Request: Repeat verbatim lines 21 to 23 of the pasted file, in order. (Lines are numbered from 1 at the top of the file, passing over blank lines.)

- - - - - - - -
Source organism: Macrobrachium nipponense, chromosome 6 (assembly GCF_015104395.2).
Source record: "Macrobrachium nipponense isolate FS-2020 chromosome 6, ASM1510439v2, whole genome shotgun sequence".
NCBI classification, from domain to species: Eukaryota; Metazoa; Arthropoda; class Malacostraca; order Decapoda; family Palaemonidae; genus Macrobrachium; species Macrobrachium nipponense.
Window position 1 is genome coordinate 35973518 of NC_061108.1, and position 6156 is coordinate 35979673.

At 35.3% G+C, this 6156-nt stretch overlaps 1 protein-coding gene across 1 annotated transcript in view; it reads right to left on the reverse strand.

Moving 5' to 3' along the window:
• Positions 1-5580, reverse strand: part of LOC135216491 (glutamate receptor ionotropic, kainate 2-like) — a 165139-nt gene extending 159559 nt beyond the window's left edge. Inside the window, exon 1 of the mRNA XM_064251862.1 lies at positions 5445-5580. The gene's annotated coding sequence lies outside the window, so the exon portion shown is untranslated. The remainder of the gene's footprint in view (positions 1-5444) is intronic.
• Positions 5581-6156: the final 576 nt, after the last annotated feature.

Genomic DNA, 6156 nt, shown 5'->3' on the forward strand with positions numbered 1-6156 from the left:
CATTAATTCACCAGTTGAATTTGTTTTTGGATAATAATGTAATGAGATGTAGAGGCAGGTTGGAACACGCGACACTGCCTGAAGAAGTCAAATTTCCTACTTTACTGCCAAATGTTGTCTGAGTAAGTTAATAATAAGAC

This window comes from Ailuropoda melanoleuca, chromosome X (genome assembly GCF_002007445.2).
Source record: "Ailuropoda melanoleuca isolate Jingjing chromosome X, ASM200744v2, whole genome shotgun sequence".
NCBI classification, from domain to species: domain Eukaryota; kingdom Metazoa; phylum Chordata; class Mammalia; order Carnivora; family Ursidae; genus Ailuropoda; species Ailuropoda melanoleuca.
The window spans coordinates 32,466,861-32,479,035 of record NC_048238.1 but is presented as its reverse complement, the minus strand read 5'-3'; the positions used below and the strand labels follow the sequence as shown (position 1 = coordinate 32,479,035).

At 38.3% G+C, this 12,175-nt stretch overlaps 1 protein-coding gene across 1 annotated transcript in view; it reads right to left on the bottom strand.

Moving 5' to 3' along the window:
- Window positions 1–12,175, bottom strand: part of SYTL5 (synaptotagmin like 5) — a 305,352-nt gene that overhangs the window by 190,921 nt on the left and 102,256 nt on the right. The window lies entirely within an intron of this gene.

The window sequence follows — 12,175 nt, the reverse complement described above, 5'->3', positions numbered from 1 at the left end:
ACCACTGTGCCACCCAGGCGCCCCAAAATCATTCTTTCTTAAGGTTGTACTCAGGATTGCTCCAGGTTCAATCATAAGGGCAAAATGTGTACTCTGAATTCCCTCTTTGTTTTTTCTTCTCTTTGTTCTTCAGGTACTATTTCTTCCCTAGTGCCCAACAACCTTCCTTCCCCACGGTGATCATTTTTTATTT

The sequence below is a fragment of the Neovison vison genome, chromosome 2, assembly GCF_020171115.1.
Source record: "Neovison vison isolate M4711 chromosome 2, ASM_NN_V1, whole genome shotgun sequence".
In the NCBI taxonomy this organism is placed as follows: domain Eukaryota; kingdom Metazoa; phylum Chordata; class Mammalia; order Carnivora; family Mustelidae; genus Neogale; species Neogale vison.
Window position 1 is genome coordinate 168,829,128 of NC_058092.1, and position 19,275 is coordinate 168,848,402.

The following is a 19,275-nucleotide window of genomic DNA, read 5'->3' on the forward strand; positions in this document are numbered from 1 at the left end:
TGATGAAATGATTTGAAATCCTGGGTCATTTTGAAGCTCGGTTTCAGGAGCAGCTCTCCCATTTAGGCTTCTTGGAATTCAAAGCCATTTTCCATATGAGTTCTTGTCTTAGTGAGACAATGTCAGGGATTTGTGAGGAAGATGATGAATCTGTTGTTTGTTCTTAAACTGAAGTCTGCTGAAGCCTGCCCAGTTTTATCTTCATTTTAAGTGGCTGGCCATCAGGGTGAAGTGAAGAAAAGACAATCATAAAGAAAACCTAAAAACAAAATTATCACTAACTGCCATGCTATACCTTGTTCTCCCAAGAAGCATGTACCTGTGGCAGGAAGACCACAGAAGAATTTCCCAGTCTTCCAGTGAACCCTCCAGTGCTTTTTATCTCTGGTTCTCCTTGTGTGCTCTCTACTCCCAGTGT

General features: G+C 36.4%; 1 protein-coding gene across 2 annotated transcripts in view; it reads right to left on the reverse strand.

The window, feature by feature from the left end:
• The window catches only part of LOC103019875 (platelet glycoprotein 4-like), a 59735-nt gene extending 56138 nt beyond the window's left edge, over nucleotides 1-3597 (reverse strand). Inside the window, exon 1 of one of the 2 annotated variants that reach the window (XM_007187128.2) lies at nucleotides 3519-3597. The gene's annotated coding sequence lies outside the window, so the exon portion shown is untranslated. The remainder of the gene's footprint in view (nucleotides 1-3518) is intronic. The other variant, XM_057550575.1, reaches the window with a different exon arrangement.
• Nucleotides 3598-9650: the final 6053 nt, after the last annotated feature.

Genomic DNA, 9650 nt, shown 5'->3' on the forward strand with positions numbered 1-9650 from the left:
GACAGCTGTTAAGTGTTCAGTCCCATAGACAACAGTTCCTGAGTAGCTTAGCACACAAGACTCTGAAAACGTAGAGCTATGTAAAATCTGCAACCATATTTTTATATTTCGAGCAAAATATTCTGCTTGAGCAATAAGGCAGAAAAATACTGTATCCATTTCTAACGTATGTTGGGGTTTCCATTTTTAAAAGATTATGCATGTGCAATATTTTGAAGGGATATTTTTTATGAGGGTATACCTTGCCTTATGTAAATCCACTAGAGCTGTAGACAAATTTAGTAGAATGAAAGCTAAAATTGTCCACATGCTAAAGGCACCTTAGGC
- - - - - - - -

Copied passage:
Source record: "Neovison vison isolate M4711 chromosome 2, ASM_NN_V1, whole genome shotgun sequence".
In the NCBI taxonomy this organism is placed as follows: domain Eukaryota; kingdom Metazoa; phylum Chordata; class Mammalia; order Carnivora; family Mustelidae; genus Neogale; species Neogale vison.
Window position 1 is genome coordinate 168,829,128 of NC_058092.1, and position 19,275 is coordinate 168,848,402.